The Magic Kingdom, Disney World, Florida is such a violent battle between cynicism and innocence that a writer’s head may blow off. There are three Disney parks within screaming distance and beyond that, the wastelands of America. If it feels as though it sprouted out of the swamp fully formed, that is because it did. At the centre is Cinderella’s castle, modelled on Mad Ludwig of Bavaria’s Neuschwanstein, but madder. At the gate, a bag search. Your bag will be searched, even though you cannot fit a Kalashnikov inside a Goofy rucksack. Inside, a sign: ‘Meet the fairies. Wait time — 45 minutes’.
Some days 100,000 people come here, and there are queues, fights, deaths. Because America believes in the free market, there can never be enough magic for everyone; demand must outstrip supply. I head to Space Mountain, an indoor rollercoaster in Tomorrowland. It is horrible, like being trapped in a moving coffin. But that is what theme parks are — the ultimate passive experience. You can even imagine your own death, as I did at Space Mountain.
Into Fantasyland to meet the Disney Pantheon. If you read newspaper reports, you will hear that the Disney Pantheon sometimes attack the guests, or vice versa. If you read the fascinating Incidents At Disney Wikipedia page, you can learn how a 27-year-old woman filed a lawsuit claiming that Donald Duck groped her. Goofy, too, was alleged to have touched the breasts of two women with his paws. Today they stand behind ropes like celebrities and, like celebrities, they have weirdly big heads. I do not know if worshipping Daffy Duck is worse than worshipping Jennifer Lopez. I think it may be the same evil, except you can replicate Daffy Duck and sell him in bulk. He is also, despite the agonised quacks, more pliant.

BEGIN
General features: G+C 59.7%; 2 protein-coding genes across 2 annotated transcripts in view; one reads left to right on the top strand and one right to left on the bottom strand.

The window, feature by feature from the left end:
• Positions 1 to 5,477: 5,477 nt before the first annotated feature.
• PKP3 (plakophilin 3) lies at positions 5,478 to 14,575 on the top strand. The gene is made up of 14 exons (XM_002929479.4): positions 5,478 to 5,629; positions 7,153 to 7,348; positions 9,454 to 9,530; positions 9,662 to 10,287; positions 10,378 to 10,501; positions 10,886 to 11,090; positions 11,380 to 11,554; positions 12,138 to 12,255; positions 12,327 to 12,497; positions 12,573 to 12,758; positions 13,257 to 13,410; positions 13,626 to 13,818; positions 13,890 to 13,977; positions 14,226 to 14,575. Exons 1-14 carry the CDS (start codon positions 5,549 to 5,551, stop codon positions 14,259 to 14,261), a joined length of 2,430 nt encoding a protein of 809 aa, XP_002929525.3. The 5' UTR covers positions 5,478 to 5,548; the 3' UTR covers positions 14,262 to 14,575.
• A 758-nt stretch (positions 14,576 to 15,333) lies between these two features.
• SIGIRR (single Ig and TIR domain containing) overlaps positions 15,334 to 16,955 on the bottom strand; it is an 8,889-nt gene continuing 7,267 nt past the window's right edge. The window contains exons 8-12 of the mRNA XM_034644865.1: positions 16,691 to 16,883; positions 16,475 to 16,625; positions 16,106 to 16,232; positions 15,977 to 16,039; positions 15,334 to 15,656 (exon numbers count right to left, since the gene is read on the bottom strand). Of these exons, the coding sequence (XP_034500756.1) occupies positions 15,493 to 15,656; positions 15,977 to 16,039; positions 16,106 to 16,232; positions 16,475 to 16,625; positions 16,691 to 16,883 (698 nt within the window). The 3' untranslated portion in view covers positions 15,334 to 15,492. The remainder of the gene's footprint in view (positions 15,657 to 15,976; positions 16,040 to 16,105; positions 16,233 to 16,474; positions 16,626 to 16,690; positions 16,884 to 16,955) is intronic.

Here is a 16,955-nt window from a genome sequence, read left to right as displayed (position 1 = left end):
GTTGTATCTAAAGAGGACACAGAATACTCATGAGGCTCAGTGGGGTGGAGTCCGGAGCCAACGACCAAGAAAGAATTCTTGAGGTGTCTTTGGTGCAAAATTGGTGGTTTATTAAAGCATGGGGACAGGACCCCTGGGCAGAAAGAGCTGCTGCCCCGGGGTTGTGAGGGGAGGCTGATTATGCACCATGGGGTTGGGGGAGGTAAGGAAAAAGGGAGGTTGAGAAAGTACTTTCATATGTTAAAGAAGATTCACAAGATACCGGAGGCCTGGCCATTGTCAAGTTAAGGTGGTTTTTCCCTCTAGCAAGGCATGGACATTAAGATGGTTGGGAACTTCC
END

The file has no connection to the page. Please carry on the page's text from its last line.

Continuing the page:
Everywhere Disney has built a false American history, history spat out and sugar-coated, in which we ignore the fact that everyone is dying of fat. Eating yourself to death is probably the saddest suicide. There is Meet Me in St Louisville, a haunted house (American Gothic), Pirates of the Caribbean (prostitution and destitution in a themed ride) and a drama about the American presidents, with 42 animatronic American presidents, some of whom can stand up. Quite soon I wonder if anything is real, and whether Americans can process anything in its original form or even care to see it; I check some live ducks for signs of Disney branding. But the strangest things are the mobility scooters. In England mobility scooters are for the disabled, or the very old. In Disney World everyone seems to have one. Guests whirr down Main Street looking for the magic, exit through the gift shop, their baskets full of Pringles. One is gnarled and covered in Disney pins. I don’t ask why. I don’t want to know. His friend has Tigger ears. I find people in wheelchairs when they do not need them. They just want them. Later, I see two women pulled off a wall by a Disney-bot. ‘This is for the disabled,’ she says. ‘I’m disabled,’ says one. ‘I’m disabled too,’ says the other. It’s a dream of sorts.